I feel very lucky to have been able to visit many places connected to Sherlock Holmes. London of course, where I go often and is one of my favorite cities. But also Reichenbach Falls, Dartmoor, the collection of the Toronto Public Library…

I love how those places give us the possibility to connect between fiction and reality. Look how Speedy’s Cafe in London has become a place of pilgrimage for a new generation of Sherlockians!

But travelling has been also the opportunity to meet Sherlockians around the world. In the US and UK, but also in Japan or Brazil. One day I was travelling to Brazil for work and decided to reach out to a local group of Sherlock BBC fans. They were very active online, but had never met in person. So we took the opportunity of my visit to organize a gathering. I honestly thought I was going to meet 5 or 10 people. It finally turned out into a large event in a library of Rio de Janeiro, where I found myself on stage answering questions in Portuguese. It’s really fascinating to see what a universal appeal there is for the character.


What book would you recommend to other Sherlockians?

An interesting French book which I would recommend is Maximilien Heller by Henry Cauvain. I must give the credit to Takeshi Shimizu from the SHSL who first told me about this book and translated it into Japanese. I don’t know if it was translated into English.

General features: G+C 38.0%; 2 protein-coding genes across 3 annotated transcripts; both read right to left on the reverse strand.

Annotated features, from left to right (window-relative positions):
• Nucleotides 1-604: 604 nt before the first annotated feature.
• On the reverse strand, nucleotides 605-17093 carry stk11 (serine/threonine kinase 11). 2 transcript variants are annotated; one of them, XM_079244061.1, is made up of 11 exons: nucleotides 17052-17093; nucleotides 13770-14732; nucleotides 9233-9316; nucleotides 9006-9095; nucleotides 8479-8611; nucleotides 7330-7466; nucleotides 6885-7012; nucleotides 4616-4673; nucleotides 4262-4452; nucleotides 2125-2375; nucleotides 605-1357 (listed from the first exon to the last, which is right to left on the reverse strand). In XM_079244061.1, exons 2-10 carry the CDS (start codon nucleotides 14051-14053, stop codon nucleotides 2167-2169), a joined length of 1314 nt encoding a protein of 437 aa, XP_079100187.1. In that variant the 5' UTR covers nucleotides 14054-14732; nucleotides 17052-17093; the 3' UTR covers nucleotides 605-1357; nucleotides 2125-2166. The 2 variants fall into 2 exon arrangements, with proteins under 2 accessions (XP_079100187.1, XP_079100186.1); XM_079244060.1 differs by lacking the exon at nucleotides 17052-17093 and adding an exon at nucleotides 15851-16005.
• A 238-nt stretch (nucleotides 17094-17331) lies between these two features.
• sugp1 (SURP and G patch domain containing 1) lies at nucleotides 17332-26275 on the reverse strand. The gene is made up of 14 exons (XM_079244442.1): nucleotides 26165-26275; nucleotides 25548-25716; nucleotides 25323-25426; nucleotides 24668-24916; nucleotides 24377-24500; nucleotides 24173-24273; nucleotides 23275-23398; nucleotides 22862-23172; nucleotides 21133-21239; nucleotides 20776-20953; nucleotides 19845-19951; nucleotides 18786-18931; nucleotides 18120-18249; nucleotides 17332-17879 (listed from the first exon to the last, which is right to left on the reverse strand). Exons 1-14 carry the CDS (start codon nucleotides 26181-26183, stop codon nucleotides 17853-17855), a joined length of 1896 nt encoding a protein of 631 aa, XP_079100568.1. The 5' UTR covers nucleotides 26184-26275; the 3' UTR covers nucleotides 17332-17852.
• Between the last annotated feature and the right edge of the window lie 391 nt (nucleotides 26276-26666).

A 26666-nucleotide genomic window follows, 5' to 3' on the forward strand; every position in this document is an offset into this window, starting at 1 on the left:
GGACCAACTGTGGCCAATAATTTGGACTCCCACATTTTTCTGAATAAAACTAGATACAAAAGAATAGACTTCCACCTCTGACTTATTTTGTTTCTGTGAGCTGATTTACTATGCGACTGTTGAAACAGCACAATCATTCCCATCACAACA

It is a novel published in 1870, so 17 years before STUD.

It is the story of a doctor who meets a strange man called Maximillien Heller. He is tall, thin, lonely, enjoys opium and chemistry, has great capacities of deduction, sometimes uses disguises. And they go solve crime together.

Rings a bell ?

Where do you see Sherlockiana in 5 or 10 years from now?

I believe there is a new generation of Sherlockians that is very capable of maintaining traditions but also creating new ones. With my club we sometimes do animations in public libraries and the children are always very curious and interested in Holmes.

The Sherlockian world will probably evolve, adapt, but I am sure it will still be doing strong !